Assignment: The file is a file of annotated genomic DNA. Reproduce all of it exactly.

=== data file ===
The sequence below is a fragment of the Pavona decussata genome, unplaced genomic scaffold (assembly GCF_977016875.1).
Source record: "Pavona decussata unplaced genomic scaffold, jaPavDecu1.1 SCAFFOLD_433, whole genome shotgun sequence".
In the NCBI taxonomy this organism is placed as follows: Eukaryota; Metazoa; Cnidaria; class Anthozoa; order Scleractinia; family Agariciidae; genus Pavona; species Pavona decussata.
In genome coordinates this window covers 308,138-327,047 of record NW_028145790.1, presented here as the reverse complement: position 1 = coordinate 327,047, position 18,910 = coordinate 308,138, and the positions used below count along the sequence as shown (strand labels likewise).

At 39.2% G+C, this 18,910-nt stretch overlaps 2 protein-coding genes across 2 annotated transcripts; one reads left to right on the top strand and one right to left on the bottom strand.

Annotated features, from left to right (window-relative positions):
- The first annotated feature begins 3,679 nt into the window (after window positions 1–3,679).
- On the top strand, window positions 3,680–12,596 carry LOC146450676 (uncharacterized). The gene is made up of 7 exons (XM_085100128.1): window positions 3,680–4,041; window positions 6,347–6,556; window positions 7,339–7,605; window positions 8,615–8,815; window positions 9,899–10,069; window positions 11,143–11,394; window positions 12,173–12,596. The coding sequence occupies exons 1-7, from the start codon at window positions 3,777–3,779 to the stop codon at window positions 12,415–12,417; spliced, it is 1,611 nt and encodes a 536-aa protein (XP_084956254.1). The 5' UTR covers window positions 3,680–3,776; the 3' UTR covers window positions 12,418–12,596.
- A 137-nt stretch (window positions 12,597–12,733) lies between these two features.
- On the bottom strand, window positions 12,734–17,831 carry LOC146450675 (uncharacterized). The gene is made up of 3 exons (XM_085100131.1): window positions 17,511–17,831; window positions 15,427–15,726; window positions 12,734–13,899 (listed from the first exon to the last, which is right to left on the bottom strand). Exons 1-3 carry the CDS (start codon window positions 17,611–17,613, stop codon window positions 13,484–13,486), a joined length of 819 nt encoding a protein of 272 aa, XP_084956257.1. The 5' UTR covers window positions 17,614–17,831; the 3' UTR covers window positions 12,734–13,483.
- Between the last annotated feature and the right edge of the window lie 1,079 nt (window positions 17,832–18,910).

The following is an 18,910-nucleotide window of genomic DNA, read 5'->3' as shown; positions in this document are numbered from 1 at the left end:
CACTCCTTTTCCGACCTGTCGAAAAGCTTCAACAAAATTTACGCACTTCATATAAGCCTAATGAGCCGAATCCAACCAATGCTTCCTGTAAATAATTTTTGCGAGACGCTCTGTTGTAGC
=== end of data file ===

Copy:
The sequence below is a fragment of the Pavona decussata genome, unplaced genomic scaffold (assembly GCF_977016875.1).
Source record: "Pavona decussata unplaced genomic scaffold, jaPavDecu1.1 SCAFFOLD_433, whole genome shotgun sequence".
In the NCBI taxonomy this organism is placed as follows: Eukaryota; Metazoa; Cnidaria; class Anthozoa; order Scleractinia; family Agariciidae; genus Pavona; species Pavona decussata.
In genome coordinates this window covers 308,138-327,047 of record NW_028145790.1, presented here as the reverse complement: position 1 = coordinate 327,047, position 18,910 = coordinate 308,138, and the positions used below count along the sequence as shown (strand labels likewise).

At 39.2% G+C, this 18,910-nt stretch overlaps 2 protein-coding genes across 2 annotated transcripts; one reads left to right on the top strand and one right to left on the bottom strand.

Annotated features, from left to right (window-relative positions):
- The first annotated feature begins 3,679 nt into the window (after window positions 1–3,679).
- On the top strand, window positions 3,680–12,596 carry LOC146450676 (uncharacterized). The gene is made up of 7 exons (XM_085100128.1): window positions 3,680–4,041; window positions 6,347–6,556; window positions 7,339–7,605; window positions 8,615–8,815; window positions 9,899–10,069; window positions 11,143–11,394; window positions 12,173–12,596. The coding sequence occupies exons 1-7, from the start codon at window positions 3,777–3,779 to the stop codon at window positions 12,415–12,417; spliced, it is 1,611 nt and encodes a 536-aa protein (XP_084956254.1). The 5' UTR covers window positions 3,680–3,776; the 3' UTR covers window positions 12,418–12,596.
- A 137-nt stretch (window positions 12,597–12,733) lies between these two features.
- On the bottom strand, window positions 12,734–17,831 carry LOC146450675 (uncharacterized). The gene is made up of 3 exons (XM_085100131.1): window positions 17,511–17,831; window positions 15,427–15,726; window positions 12,734–13,899 (listed from the first exon to the last, which is right to left on the bottom strand). Exons 1-3 carry the CDS (start codon window positions 17,611–17,613, stop codon window positions 13,484–13,486), a joined length of 819 nt encoding a protein of 272 aa, XP_084956257.1. The 5' UTR covers window positions 17,614–17,831; the 3' UTR covers window positions 12,734–13,483.
- Between the last annotated feature and the right edge of the window lie 1,079 nt (window positions 17,832–18,910).

The following is an 18,910-nucleotide window of genomic DNA, read 5'->3' as shown; positions in this document are numbered from 1 at the left end:
CACTCCTTTTCCGACCTGTCGAAAAGCTTCAACAAAATTTACGCACTTCATATAAGCCTAATGAGCCGAATCCAACCAATGCTTCCTGTAAATAATTTTTGCGAGACGCTCTGTTGTAGC